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Any users of Aarn universal balance bags?


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  • #3672565
    W I S N E R !
    BPL Member

    @xnomanx

    I can’t help but feel there are some wild, home-brewed physics theories flying around this discussion from every direction. I’m happy to add to the confusion.

    In my mind, we naturally lean into hills slightly when climbing, pack on or not. So why wouldn’t putting weight on your front only exaggerate this?

    And then there’s personal comfort factor. I rely very little on my hipbelts; I’m comfortable enough with a good deal of the load on my shoulders.

    As for the spine not being meant to support weight, lets talk squatting, deadlifting, farmer carries, etc….A strong back and shoulders can support a heck of a lot of weight just fine, far more than anyone backpacks with. The idea that all of it has to be transferred to the hips has never really resonated with me.

    Point being, we’re all obviously looking for different things in how a pack carries. Seems to me there’s a bit of trying to invent science to justify one’s subjective preferences happening here….

     

     

    #3672572
    Nick Gatel
    BPL Member

    @ngatel

    Locale: Southern California

    Yes, we can do some amazing things with dedicated training. But most of us are just average people.

    Average people in modest physical shape can put on a backpack weighing 30 lb. and hike 70 or more miles in a week on a modest trail without physical injury. Our bodies are not designed to solo Mount Everest without supplemental oxygen and a support team with supplies, although this has been done by elite athletes.

    Almost no average person can strap on a pair of running shoes and run a sub 4-hour marathon or a sub 5-minute mile. Nor can they deadlift 200 lb. But many people have run sub 4 minute miles, ran close to 2 hour marathons, or deadlifted 1,000 lb. These elite performances require full time training and often entail injures, sometimes severe injuries. They surpass what the body is designed or evolved to do.

    One of the most common complaints among weight lifters are lower back injuries (some very serious), which can be mitigated with proper technique and extensive training.

    If I surfed frequently, lifted weights on a regular basis, and engaged in intensive strength training on a regular basis, then hip belt transfer would become less important, because I have surpassed what the body is designed to do.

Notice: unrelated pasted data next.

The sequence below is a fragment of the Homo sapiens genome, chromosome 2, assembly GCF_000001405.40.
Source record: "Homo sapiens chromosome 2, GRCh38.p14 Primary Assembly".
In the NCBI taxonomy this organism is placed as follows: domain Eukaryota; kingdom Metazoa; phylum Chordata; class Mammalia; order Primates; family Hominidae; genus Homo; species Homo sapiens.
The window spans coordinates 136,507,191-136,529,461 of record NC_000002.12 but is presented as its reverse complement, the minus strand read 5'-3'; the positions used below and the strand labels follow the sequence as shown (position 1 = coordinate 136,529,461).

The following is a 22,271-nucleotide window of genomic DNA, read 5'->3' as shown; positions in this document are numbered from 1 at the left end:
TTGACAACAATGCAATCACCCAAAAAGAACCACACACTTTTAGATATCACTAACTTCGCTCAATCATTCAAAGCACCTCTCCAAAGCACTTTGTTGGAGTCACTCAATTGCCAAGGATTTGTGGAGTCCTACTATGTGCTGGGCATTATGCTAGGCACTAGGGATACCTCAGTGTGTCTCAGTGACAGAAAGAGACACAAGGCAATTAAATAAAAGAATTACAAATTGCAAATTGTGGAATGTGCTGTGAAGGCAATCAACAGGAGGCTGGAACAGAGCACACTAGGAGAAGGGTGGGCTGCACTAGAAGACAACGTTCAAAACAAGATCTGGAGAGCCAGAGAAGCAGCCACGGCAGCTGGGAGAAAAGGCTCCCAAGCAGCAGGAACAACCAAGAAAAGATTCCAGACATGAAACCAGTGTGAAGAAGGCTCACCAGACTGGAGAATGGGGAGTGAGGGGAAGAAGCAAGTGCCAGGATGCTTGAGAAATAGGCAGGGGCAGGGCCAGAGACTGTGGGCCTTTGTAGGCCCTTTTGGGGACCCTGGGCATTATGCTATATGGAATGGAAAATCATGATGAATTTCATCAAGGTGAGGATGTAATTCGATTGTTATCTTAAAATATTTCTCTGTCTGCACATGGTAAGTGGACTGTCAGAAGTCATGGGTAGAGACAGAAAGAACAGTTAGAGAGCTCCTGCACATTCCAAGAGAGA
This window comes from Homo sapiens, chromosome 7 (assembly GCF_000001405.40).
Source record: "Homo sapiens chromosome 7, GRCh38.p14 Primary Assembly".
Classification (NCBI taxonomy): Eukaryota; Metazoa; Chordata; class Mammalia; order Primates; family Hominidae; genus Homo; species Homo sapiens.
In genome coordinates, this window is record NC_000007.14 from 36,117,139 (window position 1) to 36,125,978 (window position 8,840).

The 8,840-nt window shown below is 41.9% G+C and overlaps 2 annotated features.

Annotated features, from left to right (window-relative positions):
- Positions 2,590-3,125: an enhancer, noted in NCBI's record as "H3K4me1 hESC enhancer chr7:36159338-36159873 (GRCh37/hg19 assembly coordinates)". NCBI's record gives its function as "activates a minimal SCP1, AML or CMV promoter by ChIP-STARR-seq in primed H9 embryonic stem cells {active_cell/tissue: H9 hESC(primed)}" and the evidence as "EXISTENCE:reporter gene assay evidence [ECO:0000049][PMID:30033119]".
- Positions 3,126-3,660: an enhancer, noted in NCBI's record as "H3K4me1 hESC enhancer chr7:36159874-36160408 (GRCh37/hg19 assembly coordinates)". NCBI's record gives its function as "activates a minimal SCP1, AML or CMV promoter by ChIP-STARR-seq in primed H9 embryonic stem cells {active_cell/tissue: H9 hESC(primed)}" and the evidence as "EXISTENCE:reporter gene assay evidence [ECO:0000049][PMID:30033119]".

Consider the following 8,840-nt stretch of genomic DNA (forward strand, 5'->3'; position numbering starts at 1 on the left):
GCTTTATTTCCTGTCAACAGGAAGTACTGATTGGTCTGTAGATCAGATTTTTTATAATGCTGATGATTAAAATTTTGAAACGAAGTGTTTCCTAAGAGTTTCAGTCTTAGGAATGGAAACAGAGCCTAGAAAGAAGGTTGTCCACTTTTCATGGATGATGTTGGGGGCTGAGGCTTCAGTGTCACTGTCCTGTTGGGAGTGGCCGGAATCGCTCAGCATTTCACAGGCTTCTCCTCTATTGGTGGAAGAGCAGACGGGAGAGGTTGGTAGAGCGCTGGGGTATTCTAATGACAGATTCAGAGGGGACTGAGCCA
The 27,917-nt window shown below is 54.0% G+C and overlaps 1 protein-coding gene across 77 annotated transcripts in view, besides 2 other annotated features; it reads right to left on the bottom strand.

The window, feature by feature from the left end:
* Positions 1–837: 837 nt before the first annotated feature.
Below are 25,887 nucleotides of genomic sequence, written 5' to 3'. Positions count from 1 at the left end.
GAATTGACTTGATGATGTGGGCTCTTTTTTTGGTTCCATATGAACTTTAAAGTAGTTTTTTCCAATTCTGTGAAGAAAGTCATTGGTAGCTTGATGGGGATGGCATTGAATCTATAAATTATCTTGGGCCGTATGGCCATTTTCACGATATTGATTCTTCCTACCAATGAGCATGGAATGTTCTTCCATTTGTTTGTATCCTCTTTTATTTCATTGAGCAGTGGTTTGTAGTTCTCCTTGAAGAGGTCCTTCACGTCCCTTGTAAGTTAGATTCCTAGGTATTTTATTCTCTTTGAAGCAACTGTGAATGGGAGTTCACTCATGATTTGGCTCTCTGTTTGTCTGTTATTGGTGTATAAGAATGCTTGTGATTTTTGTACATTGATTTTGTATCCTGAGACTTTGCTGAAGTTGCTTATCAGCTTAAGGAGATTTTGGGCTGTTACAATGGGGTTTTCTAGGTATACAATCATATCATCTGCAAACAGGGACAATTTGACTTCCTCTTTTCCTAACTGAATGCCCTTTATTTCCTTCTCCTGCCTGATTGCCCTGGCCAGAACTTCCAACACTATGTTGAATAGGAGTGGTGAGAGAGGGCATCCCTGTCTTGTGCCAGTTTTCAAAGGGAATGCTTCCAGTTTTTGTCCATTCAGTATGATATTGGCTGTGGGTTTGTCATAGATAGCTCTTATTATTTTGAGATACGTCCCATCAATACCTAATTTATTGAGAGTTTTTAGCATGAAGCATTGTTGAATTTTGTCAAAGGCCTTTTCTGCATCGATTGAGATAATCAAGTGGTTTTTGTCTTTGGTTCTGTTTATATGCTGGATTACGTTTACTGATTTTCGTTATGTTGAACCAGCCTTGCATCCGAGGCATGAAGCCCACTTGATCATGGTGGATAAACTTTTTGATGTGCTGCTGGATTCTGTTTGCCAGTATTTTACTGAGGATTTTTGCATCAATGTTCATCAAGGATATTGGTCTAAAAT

But I’m just an average guy who has backpacked for over 50 years without a single injury, other than normal aches and pain.

    #3672577
    Roger Caffin
    BPL Member

    @rcaffin

    Locale: Wollemi & Kosciusko NPs, Europe

    I may be as guilty as the next person of being slightly obscure (or even more so?).

    Thinking a bit more about all this, it seems that we should distinguish between bending the spine (which I think is not good) and flexing the hip joints (which seems OK to me). Mind you, having the spine curved backwards a bit can be very dangerous if you come down hard on a heel: the jolt can really slam your vertebrate. Good body mechanics should have some room for absorbing shock.

    I still say we keep our spine fairly straight, albeit curved forward to handle impact, and bend at the ankles, but some flex or bend at our hips is also possible. Not a lot, as we get the weight in our packs up very high, near our shoulder blades, so we only need a slight tilt to be in balance.


    (Via Alpina, Austria)

    What we do not do is thrust the shoulders forwards to take the weight of the pack. We let the pack ‘ride’ on our backs, not on our hips or on our collar bones.

    Does this help?
    Cheers

    #3672580
    humorless
    BPL Member

    @sleeping

    Locale: The Cascades

    “But most of us are just average people.”

    Hey pal, this is BPL, where all the backpackers are strong, all of our packs are good-looking, and all our gear is above average.

    #3672581
    Nick Gatel
    BPL Member

    @ngatel

    Locale: Southern California

    Does this help?

    Probably. My pack is snug against my back, but the weight is mostly supported by my hips. Does the back “absorb” some of the weight? Perhaps.

    Bottom line, is what I do has worked for a long time, although figuring out how to properly fit an internal pack was a challenge for me. My externals were easy to fit and work well.

    I never gave much thought to pack fit, mostly because I got lucky when I bought my first Kelty, simply on the recommendation of a salesperson. Internals were a different story, and I had to learn a lot. For the most part, I ignore current packs in the marketplace because I have no interest in a new pack. Mine work perfect for my needs.

    #3672609
    W I S N E R !
    BPL Member

    @xnomanx

    I guess that’s ultimately my point Nick….what I do and carry also works for my needs. To try and distill pack philosophy down to a universal  right and wrong when there’s disagreement on what our bodies even do while walking….It just strikes me that this is very subjective and observations about what our bodies do while walking are getting made to fit the premise.

    #3672640
    Roger Caffin
    BPL Member

    @rcaffin

    Locale: Wollemi & Kosciusko NPs, Europe

    I still say we keep our spine fairly straight,
    Except, of course, when we don’t.